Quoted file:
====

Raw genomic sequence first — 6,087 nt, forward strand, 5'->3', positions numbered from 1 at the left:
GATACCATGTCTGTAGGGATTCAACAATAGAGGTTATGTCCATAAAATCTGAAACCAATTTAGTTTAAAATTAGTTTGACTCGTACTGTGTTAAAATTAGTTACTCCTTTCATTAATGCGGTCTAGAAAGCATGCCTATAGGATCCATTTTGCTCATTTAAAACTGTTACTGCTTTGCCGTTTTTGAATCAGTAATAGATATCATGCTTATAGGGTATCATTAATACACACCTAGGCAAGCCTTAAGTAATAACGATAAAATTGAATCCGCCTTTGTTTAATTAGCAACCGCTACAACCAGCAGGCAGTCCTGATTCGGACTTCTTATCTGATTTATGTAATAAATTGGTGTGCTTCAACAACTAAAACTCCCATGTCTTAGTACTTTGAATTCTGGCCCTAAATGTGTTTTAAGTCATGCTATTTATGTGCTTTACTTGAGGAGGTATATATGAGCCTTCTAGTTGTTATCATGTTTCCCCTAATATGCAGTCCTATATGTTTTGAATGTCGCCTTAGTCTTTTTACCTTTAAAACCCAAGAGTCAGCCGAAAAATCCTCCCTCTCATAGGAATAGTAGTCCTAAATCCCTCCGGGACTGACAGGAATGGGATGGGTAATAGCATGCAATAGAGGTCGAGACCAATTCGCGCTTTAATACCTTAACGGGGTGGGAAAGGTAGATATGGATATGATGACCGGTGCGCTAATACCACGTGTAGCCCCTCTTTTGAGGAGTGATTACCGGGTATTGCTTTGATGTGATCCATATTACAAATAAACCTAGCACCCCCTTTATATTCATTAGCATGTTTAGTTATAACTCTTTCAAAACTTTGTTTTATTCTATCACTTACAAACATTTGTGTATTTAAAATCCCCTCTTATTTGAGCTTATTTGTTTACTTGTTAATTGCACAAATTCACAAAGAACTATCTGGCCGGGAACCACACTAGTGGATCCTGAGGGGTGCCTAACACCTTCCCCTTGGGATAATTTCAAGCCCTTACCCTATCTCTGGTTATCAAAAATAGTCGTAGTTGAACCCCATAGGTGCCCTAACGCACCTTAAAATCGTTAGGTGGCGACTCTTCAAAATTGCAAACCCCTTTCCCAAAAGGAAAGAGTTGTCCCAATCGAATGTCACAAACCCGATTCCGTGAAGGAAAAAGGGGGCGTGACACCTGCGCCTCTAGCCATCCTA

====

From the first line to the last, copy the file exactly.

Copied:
Raw genomic sequence first — 6,087 nt, forward strand, 5'->3', positions numbered from 1 at the left:
GATACCATGTCTGTAGGGATTCAACAATAGAGGTTATGTCCATAAAATCTGAAACCAATTTAGTTTAAAATTAGTTTGACTCGTACTGTGTTAAAATTAGTTACTCCTTTCATTAATGCGGTCTAGAAAGCATGCCTATAGGATCCATTTTGCTCATTTAAAACTGTTACTGCTTTGCCGTTTTTGAATCAGTAATAGATATCATGCTTATAGGGTATCATTAATACACACCTAGGCAAGCCTTAAGTAATAACGATAAAATTGAATCCGCCTTTGTTTAATTAGCAACCGCTACAACCAGCAGGCAGTCCTGATTCGGACTTCTTATCTGATTTATGTAATAAATTGGTGTGCTTCAACAACTAAAACTCCCATGTCTTAGTACTTTGAATTCTGGCCCTAAATGTGTTTTAAGTCATGCTATTTATGTGCTTTACTTGAGGAGGTATATATGAGCCTTCTAGTTGTTATCATGTTTCCCCTAATATGCAGTCCTATATGTTTTGAATGTCGCCTTAGTCTTTTTACCTTTAAAACCCAAGAGTCAGCCGAAAAATCCTCCCTCTCATAGGAATAGTAGTCCTAAATCCCTCCGGGACTGACAGGAATGGGATGGGTAATAGCATGCAATAGAGGTCGAGACCAATTCGCGCTTTAATACCTTAACGGGGTGGGAAAGGTAGATATGGATATGATGACCGGTGCGCTAATACCACGTGTAGCCCCTCTTTTGAGGAGTGATTACCGGGTATTGCTTTGATGTGATCCATATTACAAATAAACCTAGCACCCCCTTTATATTCATTAGCATGTTTAGTTATAACTCTTTCAAAACTTTGTTTTATTCTATCACTTACAAACATTTGTGTATTTAAAATCCCCTCTTATTTGAGCTTATTTGTTTACTTGTTAATTGCACAAATTCACAAAGAACTATCTGGCCGGGAACCACACTAGTGGATCCTGAGGGGTGCCTAACACCTTCCCCTTGGGATAATTTCAAGCCCTTACCCTATCTCTGGTTATCAAAAATAGTCGTAGTTGAACCCCATAGGTGCCCTAACGCACCTTAAAATCGTTAGGTGGCGACTCTTCAAAATTGCAAACCCCTTTCCCAAAAGGAAAGAGTTGTCCCAATCGAATGTCACAAACCCGATTCCGTGAAGGAAAAAGGGGGCGTGACACCTGCGCCTCTAGCCATCCTA